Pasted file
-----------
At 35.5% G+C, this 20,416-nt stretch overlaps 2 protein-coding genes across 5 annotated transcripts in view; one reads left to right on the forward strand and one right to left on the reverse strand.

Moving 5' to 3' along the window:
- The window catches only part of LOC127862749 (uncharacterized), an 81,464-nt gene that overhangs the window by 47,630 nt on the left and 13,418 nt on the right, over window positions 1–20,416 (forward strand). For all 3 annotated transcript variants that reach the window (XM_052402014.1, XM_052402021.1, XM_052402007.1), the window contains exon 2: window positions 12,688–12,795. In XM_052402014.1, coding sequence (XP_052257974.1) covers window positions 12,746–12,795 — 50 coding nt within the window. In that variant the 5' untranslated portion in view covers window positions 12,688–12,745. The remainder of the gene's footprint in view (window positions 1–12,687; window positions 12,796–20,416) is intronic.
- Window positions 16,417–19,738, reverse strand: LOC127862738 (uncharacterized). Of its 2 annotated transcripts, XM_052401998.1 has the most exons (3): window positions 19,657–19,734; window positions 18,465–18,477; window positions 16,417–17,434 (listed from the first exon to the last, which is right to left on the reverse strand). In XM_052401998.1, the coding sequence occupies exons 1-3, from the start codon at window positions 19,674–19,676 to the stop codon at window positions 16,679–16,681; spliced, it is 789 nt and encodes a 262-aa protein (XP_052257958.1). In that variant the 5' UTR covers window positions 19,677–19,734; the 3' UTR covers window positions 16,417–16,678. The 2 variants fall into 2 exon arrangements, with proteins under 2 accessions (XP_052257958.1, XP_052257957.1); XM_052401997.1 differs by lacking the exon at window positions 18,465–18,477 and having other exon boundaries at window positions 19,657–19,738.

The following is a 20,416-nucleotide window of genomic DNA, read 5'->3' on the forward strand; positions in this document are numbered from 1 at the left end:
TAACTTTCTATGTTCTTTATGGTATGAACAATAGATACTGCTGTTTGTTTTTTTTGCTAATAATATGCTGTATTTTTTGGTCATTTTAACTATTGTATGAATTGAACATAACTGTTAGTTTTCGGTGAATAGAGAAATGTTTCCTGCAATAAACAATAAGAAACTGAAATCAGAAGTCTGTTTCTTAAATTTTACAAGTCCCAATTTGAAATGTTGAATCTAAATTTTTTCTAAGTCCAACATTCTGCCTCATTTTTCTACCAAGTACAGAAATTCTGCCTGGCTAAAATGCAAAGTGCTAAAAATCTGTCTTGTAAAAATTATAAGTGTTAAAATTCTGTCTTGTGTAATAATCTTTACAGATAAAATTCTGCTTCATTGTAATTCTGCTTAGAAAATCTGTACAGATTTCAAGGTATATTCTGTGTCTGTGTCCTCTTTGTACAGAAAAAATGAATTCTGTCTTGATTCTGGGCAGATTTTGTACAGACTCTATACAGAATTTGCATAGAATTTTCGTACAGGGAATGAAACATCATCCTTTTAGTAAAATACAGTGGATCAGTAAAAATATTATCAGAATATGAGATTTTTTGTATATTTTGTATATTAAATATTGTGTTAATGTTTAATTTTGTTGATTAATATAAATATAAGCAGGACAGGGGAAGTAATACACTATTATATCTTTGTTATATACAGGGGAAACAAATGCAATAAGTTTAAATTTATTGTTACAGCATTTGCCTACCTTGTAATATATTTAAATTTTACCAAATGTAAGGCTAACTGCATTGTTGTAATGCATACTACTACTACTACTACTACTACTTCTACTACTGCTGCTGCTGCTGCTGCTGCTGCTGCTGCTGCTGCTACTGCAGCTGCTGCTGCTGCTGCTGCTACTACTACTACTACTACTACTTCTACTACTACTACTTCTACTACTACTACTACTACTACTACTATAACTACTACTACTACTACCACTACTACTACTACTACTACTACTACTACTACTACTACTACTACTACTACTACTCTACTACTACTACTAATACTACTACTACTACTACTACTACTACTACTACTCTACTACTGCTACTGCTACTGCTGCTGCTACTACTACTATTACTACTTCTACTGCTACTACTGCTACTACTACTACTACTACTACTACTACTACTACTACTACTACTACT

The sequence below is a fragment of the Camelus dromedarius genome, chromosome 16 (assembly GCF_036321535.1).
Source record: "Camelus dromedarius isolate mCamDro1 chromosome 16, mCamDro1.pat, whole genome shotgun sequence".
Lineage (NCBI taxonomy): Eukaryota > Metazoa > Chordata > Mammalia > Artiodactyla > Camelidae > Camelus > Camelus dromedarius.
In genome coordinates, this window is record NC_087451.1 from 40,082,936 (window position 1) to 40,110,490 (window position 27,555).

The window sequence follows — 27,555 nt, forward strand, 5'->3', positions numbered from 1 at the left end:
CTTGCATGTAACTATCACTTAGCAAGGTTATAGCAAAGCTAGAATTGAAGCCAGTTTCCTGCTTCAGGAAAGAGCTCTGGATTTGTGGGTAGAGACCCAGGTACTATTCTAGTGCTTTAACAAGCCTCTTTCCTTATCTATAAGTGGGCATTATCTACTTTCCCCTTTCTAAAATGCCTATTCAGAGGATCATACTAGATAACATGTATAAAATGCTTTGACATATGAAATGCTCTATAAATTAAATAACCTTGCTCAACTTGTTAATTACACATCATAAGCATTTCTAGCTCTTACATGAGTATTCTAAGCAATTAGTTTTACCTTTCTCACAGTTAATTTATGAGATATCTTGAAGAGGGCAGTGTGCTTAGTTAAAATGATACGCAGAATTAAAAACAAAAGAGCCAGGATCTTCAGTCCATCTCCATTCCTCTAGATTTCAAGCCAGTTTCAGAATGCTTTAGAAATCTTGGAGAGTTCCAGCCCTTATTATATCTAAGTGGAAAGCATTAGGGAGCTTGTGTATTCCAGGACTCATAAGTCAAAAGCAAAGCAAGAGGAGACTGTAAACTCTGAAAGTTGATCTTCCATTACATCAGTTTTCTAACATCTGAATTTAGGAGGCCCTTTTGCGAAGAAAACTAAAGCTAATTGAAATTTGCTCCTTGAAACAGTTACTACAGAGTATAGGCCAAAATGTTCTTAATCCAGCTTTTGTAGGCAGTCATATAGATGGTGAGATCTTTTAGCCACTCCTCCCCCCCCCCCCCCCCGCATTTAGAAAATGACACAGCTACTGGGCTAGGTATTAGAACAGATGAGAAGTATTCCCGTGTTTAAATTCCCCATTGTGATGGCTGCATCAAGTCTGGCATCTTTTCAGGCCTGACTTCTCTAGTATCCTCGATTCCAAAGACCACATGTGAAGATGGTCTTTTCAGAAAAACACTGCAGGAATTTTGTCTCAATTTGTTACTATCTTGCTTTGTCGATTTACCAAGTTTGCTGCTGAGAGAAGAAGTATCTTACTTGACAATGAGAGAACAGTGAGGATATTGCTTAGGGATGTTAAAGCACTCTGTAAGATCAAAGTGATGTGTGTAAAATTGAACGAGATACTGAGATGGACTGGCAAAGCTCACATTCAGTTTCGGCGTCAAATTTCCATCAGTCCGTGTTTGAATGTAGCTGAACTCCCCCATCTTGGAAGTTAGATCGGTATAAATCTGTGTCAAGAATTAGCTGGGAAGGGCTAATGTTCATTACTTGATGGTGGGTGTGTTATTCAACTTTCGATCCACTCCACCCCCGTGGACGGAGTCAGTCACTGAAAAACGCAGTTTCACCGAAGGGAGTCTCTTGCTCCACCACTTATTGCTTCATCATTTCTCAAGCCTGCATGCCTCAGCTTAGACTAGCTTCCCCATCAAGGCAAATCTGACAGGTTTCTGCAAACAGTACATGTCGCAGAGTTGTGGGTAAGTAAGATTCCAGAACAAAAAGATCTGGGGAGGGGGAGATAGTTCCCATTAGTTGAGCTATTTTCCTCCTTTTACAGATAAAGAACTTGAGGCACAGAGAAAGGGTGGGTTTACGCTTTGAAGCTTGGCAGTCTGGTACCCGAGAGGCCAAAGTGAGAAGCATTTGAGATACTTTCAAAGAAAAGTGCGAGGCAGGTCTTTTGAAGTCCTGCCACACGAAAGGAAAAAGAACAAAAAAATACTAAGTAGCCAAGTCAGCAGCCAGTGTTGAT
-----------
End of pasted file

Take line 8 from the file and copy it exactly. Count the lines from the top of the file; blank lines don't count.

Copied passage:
Source record: "Camelus dromedarius isolate mCamDro1 chromosome 16, mCamDro1.pat, whole genome shotgun sequence".